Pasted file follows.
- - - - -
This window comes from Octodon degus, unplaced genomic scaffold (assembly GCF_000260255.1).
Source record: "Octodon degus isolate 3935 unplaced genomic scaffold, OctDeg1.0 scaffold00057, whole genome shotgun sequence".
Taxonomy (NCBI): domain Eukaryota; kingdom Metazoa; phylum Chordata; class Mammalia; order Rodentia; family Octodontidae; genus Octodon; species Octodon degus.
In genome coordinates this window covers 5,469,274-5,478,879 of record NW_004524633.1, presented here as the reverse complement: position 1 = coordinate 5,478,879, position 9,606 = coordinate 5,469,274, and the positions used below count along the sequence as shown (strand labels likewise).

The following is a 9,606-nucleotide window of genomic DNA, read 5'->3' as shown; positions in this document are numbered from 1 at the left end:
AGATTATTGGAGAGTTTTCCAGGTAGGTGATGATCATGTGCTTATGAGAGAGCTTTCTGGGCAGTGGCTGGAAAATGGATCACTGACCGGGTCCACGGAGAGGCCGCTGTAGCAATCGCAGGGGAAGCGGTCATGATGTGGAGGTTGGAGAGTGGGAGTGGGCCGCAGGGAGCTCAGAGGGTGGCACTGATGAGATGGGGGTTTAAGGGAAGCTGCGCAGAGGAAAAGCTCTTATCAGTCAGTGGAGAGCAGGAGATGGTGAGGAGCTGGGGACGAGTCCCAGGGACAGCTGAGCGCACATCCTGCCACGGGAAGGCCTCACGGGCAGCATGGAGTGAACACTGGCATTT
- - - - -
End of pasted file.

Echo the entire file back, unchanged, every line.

This window comes from Octodon degus, unplaced genomic scaffold (assembly GCF_000260255.1).
Source record: "Octodon degus isolate 3935 unplaced genomic scaffold, OctDeg1.0 scaffold00057, whole genome shotgun sequence".
Taxonomy (NCBI): domain Eukaryota; kingdom Metazoa; phylum Chordata; class Mammalia; order Rodentia; family Octodontidae; genus Octodon; species Octodon degus.
In genome coordinates this window covers 5,469,274-5,478,879 of record NW_004524633.1, presented here as the reverse complement: position 1 = coordinate 5,478,879, position 9,606 = coordinate 5,469,274, and the positions used below count along the sequence as shown (strand labels likewise).

The following is a 9,606-nucleotide window of genomic DNA, read 5'->3' as shown; positions in this document are numbered from 1 at the left end:
AGATTATTGGAGAGTTTTCCAGGTAGGTGATGATCATGTGCTTATGAGAGAGCTTTCTGGGCAGTGGCTGGAAAATGGATCACTGACCGGGTCCACGGAGAGGCCGCTGTAGCAATCGCAGGGGAAGCGGTCATGATGTGGAGGTTGGAGAGTGGGAGTGGGCCGCAGGGAGCTCAGAGGGTGGCACTGATGAGATGGGGGTTTAAGGGAAGCTGCGCAGAGGAAAAGCTCTTATCAGTCAGTGGAGAGCAGGAGATGGTGAGGAGCTGGGGACGAGTCCCAGGGACAGCTGAGCGCACATCCTGCCACGGGAAGGCCTCACGGGCAGCATGGAGTGAACACTGGCATTT